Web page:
Researchers and archaeologists, mainly from North America, have continued to dispute Guidon’s theories to this day. Discoveries in the fields of genetics and biochemistry have seen Guidon’s theories gain more consistency year by year, with a new wave of researchers increasingly confident in the dating proposed by the archaeologist.
“Today I’m retired, but I can say that there is always the need for scientific theories to be proven. I believe that our work was done with the utmost rigor, knowledge and professionalism. If there are still those for whom doubts persist, they should do the same work and then disagree or agree with due reasoning,” the archaeologist said.
A national park in the middle of Brazil’s arid backlands
“In the first years here [in Serra da Capivara], we realized that the overwhelming poverty in the region would never allow us to protect the park’s prehistoric legacy. Someone who is going hungry only thinks about how they are going to solve their immediate problems,” Guidon said.
Guidon recalled the main obstacle when she arrived in the town of Coronel José Dias, neighboring São Raimundo Nonato. The researcher saw up close the harsh reality of the local inhabitants, who survived on the meager harvest from their agriculture and did not have access to electricity, education or health care. They did not even begin to imagine the prehistoric treasures hidden beneath the ground: more than 800 archaeological sites with cave paintings and engravings as much as 12,000 years old.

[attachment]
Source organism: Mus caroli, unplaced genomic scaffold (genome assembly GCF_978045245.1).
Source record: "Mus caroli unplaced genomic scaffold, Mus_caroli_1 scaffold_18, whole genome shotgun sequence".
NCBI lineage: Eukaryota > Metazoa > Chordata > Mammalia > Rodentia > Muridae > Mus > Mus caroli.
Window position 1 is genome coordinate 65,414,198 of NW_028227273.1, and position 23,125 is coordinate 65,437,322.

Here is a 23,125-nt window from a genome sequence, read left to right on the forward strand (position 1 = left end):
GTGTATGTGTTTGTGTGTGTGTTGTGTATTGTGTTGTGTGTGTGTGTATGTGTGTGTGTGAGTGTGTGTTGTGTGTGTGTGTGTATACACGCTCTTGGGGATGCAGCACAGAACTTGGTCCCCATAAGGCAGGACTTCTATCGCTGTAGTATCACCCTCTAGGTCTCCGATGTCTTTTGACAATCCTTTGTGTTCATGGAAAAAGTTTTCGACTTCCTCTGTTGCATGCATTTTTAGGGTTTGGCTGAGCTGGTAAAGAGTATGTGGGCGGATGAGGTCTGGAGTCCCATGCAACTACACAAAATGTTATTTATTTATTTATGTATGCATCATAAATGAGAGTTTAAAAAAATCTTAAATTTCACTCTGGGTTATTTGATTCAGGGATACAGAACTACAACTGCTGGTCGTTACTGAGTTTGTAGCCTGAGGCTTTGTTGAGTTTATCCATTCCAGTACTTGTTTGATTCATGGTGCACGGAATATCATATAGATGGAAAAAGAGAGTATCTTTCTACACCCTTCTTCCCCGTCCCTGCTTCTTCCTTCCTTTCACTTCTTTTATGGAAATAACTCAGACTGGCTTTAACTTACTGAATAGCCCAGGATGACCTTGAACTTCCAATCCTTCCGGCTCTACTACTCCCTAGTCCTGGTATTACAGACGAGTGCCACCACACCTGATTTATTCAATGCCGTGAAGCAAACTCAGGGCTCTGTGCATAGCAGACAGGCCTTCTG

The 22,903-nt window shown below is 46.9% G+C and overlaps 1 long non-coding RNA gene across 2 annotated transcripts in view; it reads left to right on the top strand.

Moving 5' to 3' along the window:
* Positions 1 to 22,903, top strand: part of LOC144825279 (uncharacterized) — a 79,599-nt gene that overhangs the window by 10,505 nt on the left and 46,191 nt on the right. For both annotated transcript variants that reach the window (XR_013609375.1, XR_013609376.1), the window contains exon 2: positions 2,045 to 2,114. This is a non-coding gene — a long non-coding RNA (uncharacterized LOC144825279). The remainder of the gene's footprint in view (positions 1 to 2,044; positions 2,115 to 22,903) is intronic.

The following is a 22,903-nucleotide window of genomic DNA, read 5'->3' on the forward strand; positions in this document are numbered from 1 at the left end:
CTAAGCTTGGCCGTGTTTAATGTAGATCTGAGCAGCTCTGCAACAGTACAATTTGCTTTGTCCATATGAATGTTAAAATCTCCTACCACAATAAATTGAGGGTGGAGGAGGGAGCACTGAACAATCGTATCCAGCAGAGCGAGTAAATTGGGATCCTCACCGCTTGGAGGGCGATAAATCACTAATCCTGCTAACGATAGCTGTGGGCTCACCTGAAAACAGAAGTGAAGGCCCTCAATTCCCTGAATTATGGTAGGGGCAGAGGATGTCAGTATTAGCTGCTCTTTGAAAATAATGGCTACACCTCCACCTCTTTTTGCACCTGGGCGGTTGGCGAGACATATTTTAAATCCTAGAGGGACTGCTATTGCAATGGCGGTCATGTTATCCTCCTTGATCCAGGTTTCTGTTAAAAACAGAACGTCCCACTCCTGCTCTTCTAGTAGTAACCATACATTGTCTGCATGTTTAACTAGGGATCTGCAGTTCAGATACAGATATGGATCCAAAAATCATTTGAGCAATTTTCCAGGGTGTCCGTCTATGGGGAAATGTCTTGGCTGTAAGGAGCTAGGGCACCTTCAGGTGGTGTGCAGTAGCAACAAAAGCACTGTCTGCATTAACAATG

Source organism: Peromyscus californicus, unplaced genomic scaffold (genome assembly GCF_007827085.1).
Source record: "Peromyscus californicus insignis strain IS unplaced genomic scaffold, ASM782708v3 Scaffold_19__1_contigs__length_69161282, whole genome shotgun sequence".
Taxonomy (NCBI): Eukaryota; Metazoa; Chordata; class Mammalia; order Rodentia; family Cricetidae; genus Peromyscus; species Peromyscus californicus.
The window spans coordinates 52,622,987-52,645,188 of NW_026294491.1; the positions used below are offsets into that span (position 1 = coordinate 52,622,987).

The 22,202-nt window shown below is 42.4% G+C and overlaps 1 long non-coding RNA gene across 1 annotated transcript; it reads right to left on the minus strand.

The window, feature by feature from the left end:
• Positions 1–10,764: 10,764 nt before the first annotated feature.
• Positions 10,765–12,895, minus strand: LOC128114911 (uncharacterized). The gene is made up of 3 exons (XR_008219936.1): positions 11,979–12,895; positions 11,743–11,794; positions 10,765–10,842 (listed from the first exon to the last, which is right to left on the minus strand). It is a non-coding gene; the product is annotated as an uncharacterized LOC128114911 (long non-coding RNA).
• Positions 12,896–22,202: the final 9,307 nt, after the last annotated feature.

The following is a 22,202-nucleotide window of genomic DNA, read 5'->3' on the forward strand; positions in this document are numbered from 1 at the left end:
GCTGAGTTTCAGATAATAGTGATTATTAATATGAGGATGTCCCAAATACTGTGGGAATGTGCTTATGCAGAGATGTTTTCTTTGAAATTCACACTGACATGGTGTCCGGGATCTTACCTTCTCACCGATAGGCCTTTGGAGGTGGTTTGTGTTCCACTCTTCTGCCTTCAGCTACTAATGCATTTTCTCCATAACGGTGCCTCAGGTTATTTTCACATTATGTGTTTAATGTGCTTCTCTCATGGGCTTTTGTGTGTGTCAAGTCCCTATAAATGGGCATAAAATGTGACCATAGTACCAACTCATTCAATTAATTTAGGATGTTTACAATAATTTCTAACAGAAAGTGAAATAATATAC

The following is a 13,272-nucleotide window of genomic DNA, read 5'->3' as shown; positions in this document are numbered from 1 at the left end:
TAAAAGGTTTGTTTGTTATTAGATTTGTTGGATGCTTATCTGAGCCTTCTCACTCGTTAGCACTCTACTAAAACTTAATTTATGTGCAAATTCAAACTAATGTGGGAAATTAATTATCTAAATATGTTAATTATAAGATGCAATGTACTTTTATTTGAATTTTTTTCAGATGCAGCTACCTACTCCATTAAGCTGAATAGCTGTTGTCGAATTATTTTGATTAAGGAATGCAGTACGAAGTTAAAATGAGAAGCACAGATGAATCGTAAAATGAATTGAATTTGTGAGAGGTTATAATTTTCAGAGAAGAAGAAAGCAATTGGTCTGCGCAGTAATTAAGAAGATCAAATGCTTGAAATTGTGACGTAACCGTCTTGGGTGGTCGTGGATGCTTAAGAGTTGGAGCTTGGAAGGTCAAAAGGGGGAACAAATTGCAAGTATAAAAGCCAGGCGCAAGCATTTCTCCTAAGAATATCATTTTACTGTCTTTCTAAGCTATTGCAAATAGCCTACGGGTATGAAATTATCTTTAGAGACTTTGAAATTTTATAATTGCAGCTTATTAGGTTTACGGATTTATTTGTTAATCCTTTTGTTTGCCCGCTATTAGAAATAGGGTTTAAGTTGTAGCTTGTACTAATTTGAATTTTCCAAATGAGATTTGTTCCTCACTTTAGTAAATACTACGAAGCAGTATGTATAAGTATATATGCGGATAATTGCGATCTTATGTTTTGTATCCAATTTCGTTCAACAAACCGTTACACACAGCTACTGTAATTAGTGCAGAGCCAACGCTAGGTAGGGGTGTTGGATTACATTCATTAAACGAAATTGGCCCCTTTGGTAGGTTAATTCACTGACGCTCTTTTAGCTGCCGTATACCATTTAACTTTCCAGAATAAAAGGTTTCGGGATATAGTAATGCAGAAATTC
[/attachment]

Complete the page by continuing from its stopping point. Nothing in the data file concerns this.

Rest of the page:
Over time, as research progressed on the region’s archaeological sites with a team of archaeologists and scientists from across Brazil and the world, Guidon started to appeal to the local authorities, public and private institutions and politicians to turn their attention toward Serra da Capivara. In 1979, six years after arriving in the rural part of Piaí, she managed to get the Brazilian federal government to create Serra da Capivara National Park, measuring 100,000 hectares (247,105 acres) and spread over the municipalities of São Raimundo Nonato, João Costa, Brejo do Piauí and Coronel José Dias. It was the start of a dream.
Merely delineating the park’s boundaries was not enough, however. Social work with the local inhabitants also had to be carried out on a daily basis. One of the most important steps in this regard was the creation of the Museum of the American Man Foundation (FUMDHAM), the park’s administrative body. Ever since it was founded, it has held the social, economic and cultural development of the area among its primary goals, with the body’s management plan committed to integrating the local population into conservation efforts for the park.
With the creation of the park, many families who lived in Serra da Capivara were forced to leave their land. Guidon did what she could to relocate these local residents to other houses. She saw the right to housing as a personal battle but faced obstacles in the shape of local policies. The consequences were varied, with some residents who lost their land leaving the area, while others, who stayed, improved their lives and took advantage of the new policies. This is a process that was detailed in the book Niéde Guidon: An Archeologist in the Sertão, by the journalist Adriana Abujamra, which was published in April.